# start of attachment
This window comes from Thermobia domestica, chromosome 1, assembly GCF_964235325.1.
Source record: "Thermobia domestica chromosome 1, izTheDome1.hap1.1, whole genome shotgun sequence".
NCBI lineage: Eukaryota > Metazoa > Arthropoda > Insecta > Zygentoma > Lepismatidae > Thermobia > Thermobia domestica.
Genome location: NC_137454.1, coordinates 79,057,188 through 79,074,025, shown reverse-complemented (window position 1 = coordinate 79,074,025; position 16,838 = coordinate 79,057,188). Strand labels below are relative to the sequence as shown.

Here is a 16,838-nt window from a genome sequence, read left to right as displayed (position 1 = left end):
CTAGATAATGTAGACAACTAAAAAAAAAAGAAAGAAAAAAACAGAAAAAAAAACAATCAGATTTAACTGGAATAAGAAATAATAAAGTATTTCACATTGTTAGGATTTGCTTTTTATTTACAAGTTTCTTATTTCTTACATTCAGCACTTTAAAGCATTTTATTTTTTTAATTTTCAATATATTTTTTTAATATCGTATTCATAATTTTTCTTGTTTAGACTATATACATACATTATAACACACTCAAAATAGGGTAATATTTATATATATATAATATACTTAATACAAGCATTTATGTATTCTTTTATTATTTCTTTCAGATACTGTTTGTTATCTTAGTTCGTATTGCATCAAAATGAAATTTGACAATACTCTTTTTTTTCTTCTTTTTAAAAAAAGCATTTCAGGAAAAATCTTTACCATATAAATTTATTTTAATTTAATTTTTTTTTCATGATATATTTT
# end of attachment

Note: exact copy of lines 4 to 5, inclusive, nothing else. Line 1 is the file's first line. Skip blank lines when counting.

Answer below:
Genome location: NC_137454.1, coordinates 79,057,188 through 79,074,025, shown reverse-complemented (window position 1 = coordinate 79,074,025; position 16,838 = coordinate 79,057,188). Strand labels below are relative to the sequence as shown.

Here is a 16,838-nt window from a genome sequence, read left to right as displayed (position 1 = left end):